When I was first told this, Tim was busy getting underway with Hands Tied, and yet I was just a thirteen year-old young buck trying to beg a ride to the next Floorpunch show and figuring out how to cop a Way It Is LP with the booklet. But in my mind, this sounded like it was gonna be the greatest thing to be printed on paper. A modern day recipe of Schism mixed with a dose of Boiling Point, from the brain of a dude who saw the coolest shit first hand, there was no way this could be anything short of modern day straight edge hardcore perfection. And even with roughly 600 core-related activities on my "things to do" list, being one of the first people to acquire Double Cross Fanzine #1 was definitely at the top. But just like a Project X "Edge Of Quarrel" LP, the issue proved non-existent and that was a bummer.

At some point over the next decade, Tim went from being the singer of a couple of my favorite bands to one of my best friends, and the topic of Double Cross Fanzine would continuosly come up. Many breads were broken discussing interviews, stories, photos, layouts, etc., and I definitely wanted on board. Somehow the blog medium was discussed, and even though I think both of us had some hesitancy about the whole "blog" concept (I personally still dislike the term), we ultimately realized that this was gonna work best for what we want to do. And really, this is Tim's pet creation - I am just down to be along for the ride. The idea: various topics and tidbits connected to straight edge hardcore that at least we think are worthy of some binary archiving and discussion.

It's 2008, and I'm not regularly going to shows, too apprehensive and complacent about doing a print zine, and not really doing a full fledged band. But sitting down to eat tremendous amounts of food with Tim, Ed and company and talking for five to six hours about the finer points of hardcore is probably my favorite thing to do. Maybe that's not your thing. But if it is, and you haven't made it out with us to Stuff Your Face, Scavo's, or The Robin, then grab a (diet) soda and get comfortable. I'd like to think that this site basically serves as a sample of "minutes" that could be taken from an outing at any of the fine restaurants we close down in the tri-state area on a random weekend night. -Gordo XXX

Where It Went

Filmed in April of 1990 at Trenton New Jersey's City Gardens, this is the Judge "Where It Went" video. This was definitely one of the highlight shows of my show going experiences. Like usual, I remember showing up to the show early and hanging around outside the club. Echoing through the empty venue was Judge playing "Where It Went", over and over again. Before the doors opened, the film crew were capturing some of the up close angles of the band members without the interruption of the crowd. Some friends and I would crack open the side doors to sneak a quick peek of the action. By the time the show started and most importantly, Judge hit the stage, the entire club was in a frenzy. Everyone knew the cameras were on and everyone wanted to get themselves on film, so the "No Stagediving" rule usually kept in mind at a City Gardens show, was quickly thrown out the window. I recall Judge either opening with "Where It Went", or at least playing it very early in their set. The crowd went insane, but I think a lot of people held back because they didn't want to risk getting thrown out and missing the remainder of Judge's set. By the end of the set, Mike announced to the crowd that they were going to play "Where It Went" one more time, only this time Mike urged the crowd not to hold back. This time was nothing less than pure insanity, bodies were hurling everywhere. I was determined to get a piece of the action, so I made my way on to and quickly off the stage and on top of the crowd. Before anyone knew it, the song was over, the set was complete and a very memorable night had come to an end. When all was said and done, I did manage to get myself in the video Unfortunately my appearance wasn't for a stage a dive, but for a sing along. For a Judge video, I'll take what I can get. -TM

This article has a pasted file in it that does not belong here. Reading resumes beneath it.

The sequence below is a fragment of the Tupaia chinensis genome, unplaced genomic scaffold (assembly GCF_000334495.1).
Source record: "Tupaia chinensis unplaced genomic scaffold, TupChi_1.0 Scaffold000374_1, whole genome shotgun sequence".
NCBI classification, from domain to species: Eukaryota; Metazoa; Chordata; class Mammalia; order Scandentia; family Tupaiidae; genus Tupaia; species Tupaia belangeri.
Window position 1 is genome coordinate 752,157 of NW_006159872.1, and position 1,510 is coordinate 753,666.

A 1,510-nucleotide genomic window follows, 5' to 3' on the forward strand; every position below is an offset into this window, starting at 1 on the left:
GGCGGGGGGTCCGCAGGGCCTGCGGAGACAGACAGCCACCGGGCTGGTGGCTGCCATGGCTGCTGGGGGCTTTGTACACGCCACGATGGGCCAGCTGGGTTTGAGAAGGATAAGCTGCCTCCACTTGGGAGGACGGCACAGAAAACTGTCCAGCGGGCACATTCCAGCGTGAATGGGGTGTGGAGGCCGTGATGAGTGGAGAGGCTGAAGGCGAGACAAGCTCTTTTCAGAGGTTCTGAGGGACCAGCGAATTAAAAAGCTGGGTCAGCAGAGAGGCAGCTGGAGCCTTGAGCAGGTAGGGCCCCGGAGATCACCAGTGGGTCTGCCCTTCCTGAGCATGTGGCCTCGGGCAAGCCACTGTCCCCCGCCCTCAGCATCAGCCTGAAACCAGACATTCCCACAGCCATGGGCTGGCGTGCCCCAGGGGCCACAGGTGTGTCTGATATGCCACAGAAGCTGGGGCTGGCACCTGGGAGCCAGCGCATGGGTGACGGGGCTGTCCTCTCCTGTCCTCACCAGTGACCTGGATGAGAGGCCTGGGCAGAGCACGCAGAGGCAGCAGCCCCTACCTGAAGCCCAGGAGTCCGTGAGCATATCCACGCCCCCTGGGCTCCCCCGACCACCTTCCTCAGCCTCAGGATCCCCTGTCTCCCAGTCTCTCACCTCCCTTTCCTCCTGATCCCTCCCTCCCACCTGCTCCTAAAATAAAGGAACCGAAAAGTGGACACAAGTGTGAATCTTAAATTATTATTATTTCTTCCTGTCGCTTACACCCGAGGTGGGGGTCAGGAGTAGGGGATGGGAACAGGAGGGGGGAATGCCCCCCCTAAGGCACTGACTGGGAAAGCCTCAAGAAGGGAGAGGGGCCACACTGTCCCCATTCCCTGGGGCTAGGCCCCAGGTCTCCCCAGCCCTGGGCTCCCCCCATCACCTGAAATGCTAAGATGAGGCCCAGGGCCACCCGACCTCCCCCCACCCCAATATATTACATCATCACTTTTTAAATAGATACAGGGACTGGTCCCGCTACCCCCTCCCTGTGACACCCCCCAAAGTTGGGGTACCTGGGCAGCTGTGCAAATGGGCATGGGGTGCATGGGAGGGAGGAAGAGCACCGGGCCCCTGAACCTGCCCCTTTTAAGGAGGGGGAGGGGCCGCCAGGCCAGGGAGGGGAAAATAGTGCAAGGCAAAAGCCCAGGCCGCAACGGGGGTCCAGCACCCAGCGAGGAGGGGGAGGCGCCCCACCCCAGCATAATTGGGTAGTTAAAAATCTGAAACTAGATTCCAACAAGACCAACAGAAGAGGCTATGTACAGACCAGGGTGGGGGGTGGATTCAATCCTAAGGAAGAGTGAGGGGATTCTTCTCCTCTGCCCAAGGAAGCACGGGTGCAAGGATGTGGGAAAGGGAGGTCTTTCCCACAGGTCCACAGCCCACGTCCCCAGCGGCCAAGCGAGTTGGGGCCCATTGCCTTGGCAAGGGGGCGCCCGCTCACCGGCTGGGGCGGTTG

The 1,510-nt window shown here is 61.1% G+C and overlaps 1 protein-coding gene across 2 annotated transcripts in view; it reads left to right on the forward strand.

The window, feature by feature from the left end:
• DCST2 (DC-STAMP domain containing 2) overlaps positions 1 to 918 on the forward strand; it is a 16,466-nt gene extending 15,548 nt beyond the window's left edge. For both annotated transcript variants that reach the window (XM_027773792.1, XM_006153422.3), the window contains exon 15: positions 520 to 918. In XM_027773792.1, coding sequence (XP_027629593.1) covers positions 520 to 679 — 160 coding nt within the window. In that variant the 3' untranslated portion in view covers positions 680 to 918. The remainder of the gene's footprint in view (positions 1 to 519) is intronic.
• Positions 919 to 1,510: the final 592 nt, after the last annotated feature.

Intro 2008